Making a set of Reeds game equipment

To make a set of reeds game equipment, there are three elements to make:
  1. the poles the reeds sit on
  2. the actual reeds
  3. the portable holes (or some method of standing them up)

The basic concept I have found that works well is to make octagonal poles with a wooden disk on top that has a magnet embedded in it, and embed a magnet in the bottom of each reed, and tie a loose thin cord from the pole to the reed. I stand them up using "portable holes".

  • Five 60" 2x4s (to make ten 5' poles)
  • 6" x 15" piece of 3/4" plywood (or other board)
  • Twenty 3/4" disc magnets
  • 10 small screw-eyes
  • 15' of thin cord (18" per reed)
  • 60" of 1-1/4" dowel
  • 10 portable holes

Each of these thumbnails below is a link to the large photo. 

The top of the reed pole, showing the pole, the reed, and the attaching cord.

A sample package of magnets. You can find these at Michael's, Hobby Lobby, or sometimes Lowe's. (215kb)

Using 3/4" magnets in 1-1/4" dowel. (55kb)



  1. Take five 2x4s 60-inches long, and cut them "square" (rather than in "half"), so you have 10 square 2x2 poles, and then octagonalize them. (2x4s aren't really 2" x 4", which is why I say cut them "square".)
    I octagonalize the square poles by running them through the table saw (with the blade tilted) or using a router (with 45-degree chamfer bit) to take off each corner at a 45-degree angle.)

  2. Cut 10 wooden disks approx 2 or 2-1/2 inches diameter from the plywood. Make a positioning jig (so you can drill in the center of each disk) and use a 3/4" Forstner bit to drill down 1/4" (depth of magnet) in the center of each disk. I find marking the Forstner bit makes it easy.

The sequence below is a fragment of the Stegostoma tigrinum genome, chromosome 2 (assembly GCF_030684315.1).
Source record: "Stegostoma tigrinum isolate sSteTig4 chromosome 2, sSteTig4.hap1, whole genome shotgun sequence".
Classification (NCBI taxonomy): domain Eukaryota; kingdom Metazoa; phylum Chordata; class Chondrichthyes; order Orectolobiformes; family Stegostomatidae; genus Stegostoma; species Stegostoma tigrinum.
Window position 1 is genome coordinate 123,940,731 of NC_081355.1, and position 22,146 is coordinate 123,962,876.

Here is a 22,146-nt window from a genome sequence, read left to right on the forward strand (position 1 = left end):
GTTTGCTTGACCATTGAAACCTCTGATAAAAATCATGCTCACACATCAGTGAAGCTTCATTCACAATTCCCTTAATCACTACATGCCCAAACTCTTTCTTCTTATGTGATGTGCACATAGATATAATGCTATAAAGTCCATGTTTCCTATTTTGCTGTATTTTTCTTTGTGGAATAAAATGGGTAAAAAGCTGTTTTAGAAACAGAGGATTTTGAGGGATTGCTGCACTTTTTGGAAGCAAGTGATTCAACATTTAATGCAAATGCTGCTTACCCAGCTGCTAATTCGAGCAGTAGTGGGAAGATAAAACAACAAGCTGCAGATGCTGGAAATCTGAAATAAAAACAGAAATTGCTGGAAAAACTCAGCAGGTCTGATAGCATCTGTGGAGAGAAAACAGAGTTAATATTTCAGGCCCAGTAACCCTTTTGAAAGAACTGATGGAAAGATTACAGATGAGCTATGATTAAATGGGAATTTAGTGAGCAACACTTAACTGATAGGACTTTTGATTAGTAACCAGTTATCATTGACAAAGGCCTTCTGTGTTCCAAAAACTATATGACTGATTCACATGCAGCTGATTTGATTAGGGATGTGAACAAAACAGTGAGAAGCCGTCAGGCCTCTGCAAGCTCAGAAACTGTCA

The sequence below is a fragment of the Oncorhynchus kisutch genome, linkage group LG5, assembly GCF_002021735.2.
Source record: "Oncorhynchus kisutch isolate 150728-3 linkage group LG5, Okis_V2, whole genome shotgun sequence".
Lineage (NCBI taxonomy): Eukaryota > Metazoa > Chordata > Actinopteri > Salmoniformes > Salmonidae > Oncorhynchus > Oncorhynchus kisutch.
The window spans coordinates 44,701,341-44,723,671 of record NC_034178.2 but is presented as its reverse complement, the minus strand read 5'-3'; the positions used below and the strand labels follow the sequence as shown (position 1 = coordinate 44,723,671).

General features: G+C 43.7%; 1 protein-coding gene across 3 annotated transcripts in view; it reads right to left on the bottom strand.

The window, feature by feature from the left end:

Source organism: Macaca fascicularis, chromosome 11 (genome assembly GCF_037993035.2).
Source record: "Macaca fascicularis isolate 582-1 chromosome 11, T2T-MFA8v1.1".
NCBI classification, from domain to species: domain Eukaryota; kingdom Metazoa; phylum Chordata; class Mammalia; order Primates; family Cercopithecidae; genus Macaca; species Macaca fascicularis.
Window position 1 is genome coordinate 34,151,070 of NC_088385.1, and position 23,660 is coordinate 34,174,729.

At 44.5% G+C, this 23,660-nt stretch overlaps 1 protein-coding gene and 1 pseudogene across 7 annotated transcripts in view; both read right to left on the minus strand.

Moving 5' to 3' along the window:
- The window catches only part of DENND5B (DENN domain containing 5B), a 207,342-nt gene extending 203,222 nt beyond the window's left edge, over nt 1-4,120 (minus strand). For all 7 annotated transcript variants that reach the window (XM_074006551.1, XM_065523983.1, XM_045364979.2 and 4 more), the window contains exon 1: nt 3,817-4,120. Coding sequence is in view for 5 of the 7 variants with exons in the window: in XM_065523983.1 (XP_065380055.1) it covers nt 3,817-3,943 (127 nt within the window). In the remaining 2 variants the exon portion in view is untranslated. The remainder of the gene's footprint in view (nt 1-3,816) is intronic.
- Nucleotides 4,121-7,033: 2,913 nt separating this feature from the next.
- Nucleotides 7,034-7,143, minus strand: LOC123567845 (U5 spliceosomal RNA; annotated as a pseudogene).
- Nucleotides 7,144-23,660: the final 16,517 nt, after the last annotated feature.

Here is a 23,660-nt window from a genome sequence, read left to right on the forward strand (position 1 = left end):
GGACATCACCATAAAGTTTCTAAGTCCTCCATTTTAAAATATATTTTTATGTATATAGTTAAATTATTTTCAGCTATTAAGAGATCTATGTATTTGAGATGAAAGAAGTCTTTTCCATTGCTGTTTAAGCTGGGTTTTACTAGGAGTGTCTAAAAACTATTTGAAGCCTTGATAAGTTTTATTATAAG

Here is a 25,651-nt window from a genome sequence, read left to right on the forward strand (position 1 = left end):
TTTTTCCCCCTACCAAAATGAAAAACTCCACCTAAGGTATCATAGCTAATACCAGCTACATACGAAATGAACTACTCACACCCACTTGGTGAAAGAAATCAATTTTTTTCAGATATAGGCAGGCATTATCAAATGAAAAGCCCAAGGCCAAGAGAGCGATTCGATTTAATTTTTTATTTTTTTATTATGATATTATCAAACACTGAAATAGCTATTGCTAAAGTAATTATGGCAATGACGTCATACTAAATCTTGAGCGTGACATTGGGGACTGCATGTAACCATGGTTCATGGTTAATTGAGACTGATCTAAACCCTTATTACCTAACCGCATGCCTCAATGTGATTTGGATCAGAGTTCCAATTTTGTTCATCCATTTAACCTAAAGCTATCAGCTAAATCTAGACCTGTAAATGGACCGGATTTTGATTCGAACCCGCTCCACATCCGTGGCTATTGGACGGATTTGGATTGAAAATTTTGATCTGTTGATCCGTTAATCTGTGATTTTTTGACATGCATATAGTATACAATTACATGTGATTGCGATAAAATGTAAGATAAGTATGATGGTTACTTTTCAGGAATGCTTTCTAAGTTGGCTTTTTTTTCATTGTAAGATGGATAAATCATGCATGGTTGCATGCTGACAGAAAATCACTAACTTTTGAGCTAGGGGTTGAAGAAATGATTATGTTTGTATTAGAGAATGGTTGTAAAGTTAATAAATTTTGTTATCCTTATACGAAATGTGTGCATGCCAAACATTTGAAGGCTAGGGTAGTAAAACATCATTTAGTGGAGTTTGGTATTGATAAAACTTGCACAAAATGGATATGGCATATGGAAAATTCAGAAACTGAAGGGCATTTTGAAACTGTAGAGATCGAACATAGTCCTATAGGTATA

A wooden disk, cut with a hole saw, approx 2 or 2-1/2" diameter (140kb)


The disk with a hole drilled (using a Forstner bit). (215kb) 

The marked Forstner bit. (119kb)


  1. Mount the wooden disk to top of the poles, ensuring the screw is inset deep enough that the magnet will sit flush in the disk.

    Glue magnets into disks, and sand as necessary so the magnet is flush with the top of the disk.
    IMPORTANT NOTE: It is advisable to mark all the magnets so they get glued in the disks and reeds the same way (so they stick rather than repel).


  1. Cut 10 reeds, two of each size: 2, 4, 6, 8, 10 long. (You can use 1" dowel, but it is harder to drill. I use 1-1/4" dowel.)   There are two options for the reeds:

    1. Simply drill the bottom of the dowel and insert the magnet,


    2. Cut extra disks, as the base for each reed, and drill the disks (attaching the dowel and then inserting the magnet).

    Make a positioning jig (so you can drill in the center of each reed or disk) and use 3/4" Forstner bit to drill a 1/4" (depth of magnet) hole in one end of each reed. Glue the magnet into the reed (so it will stick to the magnet in the disk on top of the pole).

  2. Drill a small hole (big enough for the cord) all the way through each reed, about 1/2" to 3/4" up from the magnet.


1-1/4" dowels with 3/4" magnets. (55kb)


Magnet glued into the bottom of the reed, also showing the hole drilled all the way through with the cord attached. (115kb)



  1. Paint the reeds and poles as desired.

  2. Screw a screweye into the pole approx 1-1/2" below the disk. Tie the cord to the reed and to the screweye. [Reeds-8]

  3. Make 10 portable holes. You may have to slightly shave the 8 angles of the bottom 12" or so of the poles to make them fit your portable holes. You want the poles reasonably snug so they don't wobble.

The disk painted and the cord tied to the screweye. (226kb)  

A portable hole and an octagonal pole. (223kb)


The octagonal edges cut off so the pole fits in the portable hole. (614kb)

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